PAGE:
Almost two-thirds of the World Health Organization (WHO) estimated 106 million new Neisseria gonorrhoeae infections reported in those aged 15–49 years worldwide each year occur in the Asia–Pacific Region.10 The WHO gonococcal antimicrobial surveillance data from the Asia–Pacific indicate that there are high levels of gonococcal AMR in the Region, which is densely populated with a disproportionate burden of gonococcal disease. In many countries there is uncontrolled antimicrobial use providing ideal conditions for the development of AMR.11 This is of continuing concern to Australia where, in urban centres, AMR in N. gonorrhoeae has long been influenced by the introduction of multi-resistant strains from overseas.12 Importation and spread of resistant gonococcal strains and/or resistance developing under selection pressure is an ongoing concern.

Strategies for treating and controlling gonorrhoea are based on regimens effecting cure in a minimum of 95% of cases. Surveillance data derived from continuous monitoring of resistance to the antibiotics in clinical use is therefore critical to monitor AMR, detect imported or novel resistance and to inform treatment guidelines.13 The WHO has called for enhanced surveillance as a fundamental component of the Global Action Plan to control the spread and impact of gonococcal AMR.14

In Australia, the National Neisseria Network (NNN) is a collaboration of reference laboratories in each state and territory that monitors clinical isolates of pathogenic Neisseria species nationally from public and private sector laboratories representing as wide a section of the community as possible, for phenotypic and genotypic characteristics, including antimicrobial resistance. The Australian Gonococcal Surveillance Programme (AGSP) is a key activity of the NNN and has continuously monitored the susceptibility of N. gonorrhoeae since 1981, making it the longest continually running national surveillance system for gonococcal AMR. In this annual report, for the first time, we provide molecular surveillance data from Western Australia to supplement the AGSP data. This is amid increasing concerns nationally of the status of gonococcal AMR in Australia.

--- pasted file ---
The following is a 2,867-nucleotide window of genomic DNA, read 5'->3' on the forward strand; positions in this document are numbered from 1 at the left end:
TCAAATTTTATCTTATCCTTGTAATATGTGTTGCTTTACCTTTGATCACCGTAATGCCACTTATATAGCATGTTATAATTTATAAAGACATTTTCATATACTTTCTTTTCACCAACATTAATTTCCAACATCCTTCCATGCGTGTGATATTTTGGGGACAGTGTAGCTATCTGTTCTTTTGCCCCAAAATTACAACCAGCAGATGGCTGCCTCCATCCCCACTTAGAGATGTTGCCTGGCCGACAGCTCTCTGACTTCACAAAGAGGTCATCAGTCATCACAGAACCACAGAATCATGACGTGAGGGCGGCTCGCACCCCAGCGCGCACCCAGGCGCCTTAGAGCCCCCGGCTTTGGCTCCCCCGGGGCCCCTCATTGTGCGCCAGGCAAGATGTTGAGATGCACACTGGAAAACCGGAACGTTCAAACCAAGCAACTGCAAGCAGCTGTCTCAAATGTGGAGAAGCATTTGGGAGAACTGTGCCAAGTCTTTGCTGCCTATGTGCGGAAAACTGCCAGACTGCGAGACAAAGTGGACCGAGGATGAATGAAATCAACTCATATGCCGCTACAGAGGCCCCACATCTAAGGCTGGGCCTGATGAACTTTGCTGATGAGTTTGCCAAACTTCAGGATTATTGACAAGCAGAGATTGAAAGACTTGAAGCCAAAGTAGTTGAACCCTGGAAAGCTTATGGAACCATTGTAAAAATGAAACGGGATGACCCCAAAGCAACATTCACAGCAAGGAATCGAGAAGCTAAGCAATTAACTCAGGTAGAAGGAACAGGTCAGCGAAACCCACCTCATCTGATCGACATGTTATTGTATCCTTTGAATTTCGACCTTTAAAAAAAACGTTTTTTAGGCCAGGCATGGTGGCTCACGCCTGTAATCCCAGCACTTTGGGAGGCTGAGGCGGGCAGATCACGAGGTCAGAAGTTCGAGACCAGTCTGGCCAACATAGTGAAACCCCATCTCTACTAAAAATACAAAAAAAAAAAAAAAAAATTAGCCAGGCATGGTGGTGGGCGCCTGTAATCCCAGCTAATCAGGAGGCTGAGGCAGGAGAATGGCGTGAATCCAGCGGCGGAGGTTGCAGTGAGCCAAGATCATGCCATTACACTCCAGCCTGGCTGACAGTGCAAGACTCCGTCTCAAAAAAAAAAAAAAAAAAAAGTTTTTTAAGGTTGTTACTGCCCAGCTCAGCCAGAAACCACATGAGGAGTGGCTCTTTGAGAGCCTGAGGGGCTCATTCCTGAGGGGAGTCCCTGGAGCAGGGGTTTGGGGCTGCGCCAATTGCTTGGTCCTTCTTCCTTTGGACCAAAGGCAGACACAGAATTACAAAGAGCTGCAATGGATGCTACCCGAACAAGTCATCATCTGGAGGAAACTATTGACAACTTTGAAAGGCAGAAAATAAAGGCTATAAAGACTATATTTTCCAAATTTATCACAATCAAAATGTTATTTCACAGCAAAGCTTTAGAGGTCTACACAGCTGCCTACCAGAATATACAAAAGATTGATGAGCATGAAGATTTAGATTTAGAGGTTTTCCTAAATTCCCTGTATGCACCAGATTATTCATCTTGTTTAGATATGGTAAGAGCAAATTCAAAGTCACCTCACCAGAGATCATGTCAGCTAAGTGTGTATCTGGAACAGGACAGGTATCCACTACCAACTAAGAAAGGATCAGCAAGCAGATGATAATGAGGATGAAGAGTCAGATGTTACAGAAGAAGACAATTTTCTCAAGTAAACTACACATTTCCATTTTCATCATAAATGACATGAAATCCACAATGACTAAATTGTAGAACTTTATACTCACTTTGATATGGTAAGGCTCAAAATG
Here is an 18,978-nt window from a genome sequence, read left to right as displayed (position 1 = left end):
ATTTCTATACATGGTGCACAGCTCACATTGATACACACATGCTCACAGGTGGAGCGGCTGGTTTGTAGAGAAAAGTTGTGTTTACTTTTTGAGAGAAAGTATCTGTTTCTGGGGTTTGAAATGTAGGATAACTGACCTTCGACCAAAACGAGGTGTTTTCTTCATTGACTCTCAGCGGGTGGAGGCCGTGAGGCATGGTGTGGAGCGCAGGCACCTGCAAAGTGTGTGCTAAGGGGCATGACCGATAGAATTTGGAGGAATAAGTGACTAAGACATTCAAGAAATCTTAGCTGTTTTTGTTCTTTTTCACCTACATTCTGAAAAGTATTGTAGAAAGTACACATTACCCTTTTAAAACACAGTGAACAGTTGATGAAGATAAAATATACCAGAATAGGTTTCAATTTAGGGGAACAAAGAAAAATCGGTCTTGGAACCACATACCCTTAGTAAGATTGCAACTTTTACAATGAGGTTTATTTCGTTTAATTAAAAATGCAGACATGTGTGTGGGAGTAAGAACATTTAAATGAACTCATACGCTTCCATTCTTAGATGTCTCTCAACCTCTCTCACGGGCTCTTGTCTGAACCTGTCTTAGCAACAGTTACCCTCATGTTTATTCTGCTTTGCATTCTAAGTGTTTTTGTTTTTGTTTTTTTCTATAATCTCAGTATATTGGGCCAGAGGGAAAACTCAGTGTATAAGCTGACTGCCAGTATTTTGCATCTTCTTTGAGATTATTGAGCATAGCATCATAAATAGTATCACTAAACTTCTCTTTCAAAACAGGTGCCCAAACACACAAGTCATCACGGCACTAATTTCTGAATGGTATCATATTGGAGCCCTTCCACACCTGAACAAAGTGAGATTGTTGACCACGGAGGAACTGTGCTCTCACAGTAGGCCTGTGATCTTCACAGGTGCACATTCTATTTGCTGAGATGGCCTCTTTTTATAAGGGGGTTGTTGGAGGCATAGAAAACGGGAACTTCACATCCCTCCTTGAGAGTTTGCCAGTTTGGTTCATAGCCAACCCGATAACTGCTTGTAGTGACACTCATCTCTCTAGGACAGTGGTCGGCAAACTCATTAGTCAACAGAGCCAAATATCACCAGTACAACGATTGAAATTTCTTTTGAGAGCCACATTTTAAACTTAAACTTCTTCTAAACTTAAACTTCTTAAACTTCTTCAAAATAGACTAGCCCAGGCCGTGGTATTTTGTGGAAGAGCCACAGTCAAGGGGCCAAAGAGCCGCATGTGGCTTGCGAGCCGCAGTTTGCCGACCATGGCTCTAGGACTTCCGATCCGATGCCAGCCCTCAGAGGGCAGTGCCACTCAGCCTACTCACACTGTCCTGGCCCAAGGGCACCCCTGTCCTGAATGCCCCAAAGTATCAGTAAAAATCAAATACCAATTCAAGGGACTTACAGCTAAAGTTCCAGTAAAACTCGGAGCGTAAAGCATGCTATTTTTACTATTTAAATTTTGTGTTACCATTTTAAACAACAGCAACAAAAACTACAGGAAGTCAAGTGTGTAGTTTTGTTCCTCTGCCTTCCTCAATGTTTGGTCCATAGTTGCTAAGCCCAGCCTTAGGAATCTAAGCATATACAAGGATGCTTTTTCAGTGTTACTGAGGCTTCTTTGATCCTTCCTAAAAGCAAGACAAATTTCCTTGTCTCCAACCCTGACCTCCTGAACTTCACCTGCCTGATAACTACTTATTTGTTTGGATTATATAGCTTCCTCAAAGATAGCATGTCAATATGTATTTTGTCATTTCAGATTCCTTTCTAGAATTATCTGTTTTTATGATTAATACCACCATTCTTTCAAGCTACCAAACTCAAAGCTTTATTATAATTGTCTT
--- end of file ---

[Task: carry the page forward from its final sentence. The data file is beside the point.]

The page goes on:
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Methods

The NNN AMR data for gonococcal isolates are collated for the AGSP quarterly and annual reports. Gonococcal infection is a notifiable disease in Australia and each confirmed case is notified to the National Notifiable Diseases Surveillance System (NNDSS). The number of isolates tested by the NNN and reported by the AGSP represents a proportion of the number of cases reported to the NNDSS. The NNN tests approximately one-third of the number of notified cases in Australia.

The NNN laboratories test gonococcal isolates for susceptibility to penicillin (representing this group of antibiotics); ceftriaxone (representing later generation cephalosporin antibiotics); ciprofloxacin (representing quinolone antibiotics); azithromycin; spectinomycin; and for high level plasmid mediated resistance to tetracycline using previously described standardised methodology to determine the minimum inhibitory concentration (MIC) values.15, 16 The MIC value is the least concentration of an antibiotic that inhibits in vitro growth under defined conditions. The AGSP conducts a program-specific quality assurance program.17

Antibiotic susceptibility data from each jurisdiction are submitted quarterly to the coordinating laboratory (the Neisseria Reference Laboratory and WHO Collaborating Centre for Sexually Transmitted Diseases, Sydney), which collates the results for reporting. Where available, the AGSP collects data on the gender of the patient, country of acquisition, and site of isolation of gonococcal strains. Data from isolates from all jurisdictions is predominantly from urban centres. Data from the Northern Territory and Western Australia are further divided into urban versus rural and remote as therapeutic recommendations differ.

Statistics

Statistical analysis was performed using Prism % version 5.0d. Results were compared using Fisher’s exact test for proportional differences.

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Results

Number of isolates

There were 4,804 gonococcal isolates tested in NNN laboratories in 2014, representing 31% of the 15,728 cases of gonococcal infection notified to the NNDSS in 2014 (Table 1).18 This was slightly lower than the proportion tested in 2013 (33%) and lower than the 35%–42% referred between 2008 and 2012.

Table 1: Number of Australian Gonococcal Surveillance Programme gonococcal isolates tested as a proportion of National Notifiable Diseases Surveillance System gonorrhoea notifications, Australia, 2014, by state or territory
State or territory Number of isolates tested Number of cases notified* Number of isolates tested/Number of cases notified
%
Australian Capital Territory
75
120
63
New South Wales
1,672
4,862
34
Northern Territory
229
1,759
13
Queensland
650
2,723
24
South Australia
207
765
27
Tasmania
30
65
46
Victoria
1,440
3,240
44
Western Australia
501
2,194
23
Australia
4,804
15,728
31